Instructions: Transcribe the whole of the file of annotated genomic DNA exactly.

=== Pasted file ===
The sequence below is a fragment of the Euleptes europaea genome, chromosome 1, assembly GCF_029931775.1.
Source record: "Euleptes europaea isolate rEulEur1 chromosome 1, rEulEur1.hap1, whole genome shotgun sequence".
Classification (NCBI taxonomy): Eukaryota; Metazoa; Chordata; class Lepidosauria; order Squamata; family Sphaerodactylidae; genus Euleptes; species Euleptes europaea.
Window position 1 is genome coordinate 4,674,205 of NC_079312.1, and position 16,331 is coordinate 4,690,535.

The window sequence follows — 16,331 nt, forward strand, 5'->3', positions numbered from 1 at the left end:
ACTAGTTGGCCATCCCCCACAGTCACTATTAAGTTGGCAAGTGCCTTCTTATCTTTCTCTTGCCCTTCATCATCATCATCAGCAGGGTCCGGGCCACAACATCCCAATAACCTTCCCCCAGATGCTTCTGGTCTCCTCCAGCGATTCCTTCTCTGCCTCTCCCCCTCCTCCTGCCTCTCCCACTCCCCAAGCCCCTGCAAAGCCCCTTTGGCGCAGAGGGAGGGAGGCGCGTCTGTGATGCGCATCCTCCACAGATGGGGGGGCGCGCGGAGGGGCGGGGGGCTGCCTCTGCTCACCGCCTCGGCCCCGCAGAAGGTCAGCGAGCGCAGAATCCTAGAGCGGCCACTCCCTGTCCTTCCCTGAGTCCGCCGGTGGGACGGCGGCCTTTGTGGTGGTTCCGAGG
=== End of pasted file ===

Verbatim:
The sequence below is a fragment of the Euleptes europaea genome, chromosome 1, assembly GCF_029931775.1.
Source record: "Euleptes europaea isolate rEulEur1 chromosome 1, rEulEur1.hap1, whole genome shotgun sequence".
Classification (NCBI taxonomy): Eukaryota; Metazoa; Chordata; class Lepidosauria; order Squamata; family Sphaerodactylidae; genus Euleptes; species Euleptes europaea.
Window position 1 is genome coordinate 4,674,205 of NC_079312.1, and position 16,331 is coordinate 4,690,535.

The window sequence follows — 16,331 nt, forward strand, 5'->3', positions numbered from 1 at the left end:
ACTAGTTGGCCATCCCCCACAGTCACTATTAAGTTGGCAAGTGCCTTCTTATCTTTCTCTTGCCCTTCATCATCATCATCAGCAGGGTCCGGGCCACAACATCCCAATAACCTTCCCCCAGATGCTTCTGGTCTCCTCCAGCGATTCCTTCTCTGCCTCTCCCCCTCCTCCTGCCTCTCCCACTCCCCAAGCCCCTGCAAAGCCCCTTTGGCGCAGAGGGAGGGAGGCGCGTCTGTGATGCGCATCCTCCACAGATGGGGGGGCGCGCGGAGGGGCGGGGGGCTGCCTCTGCTCACCGCCTCGGCCCCGCAGAAGGTCAGCGAGCGCAGAATCCTAGAGCGGCCACTCCCTGTCCTTCCCTGAGTCCGCCGGTGGGACGGCGGCCTTTGTGGTGGTTCCGAGG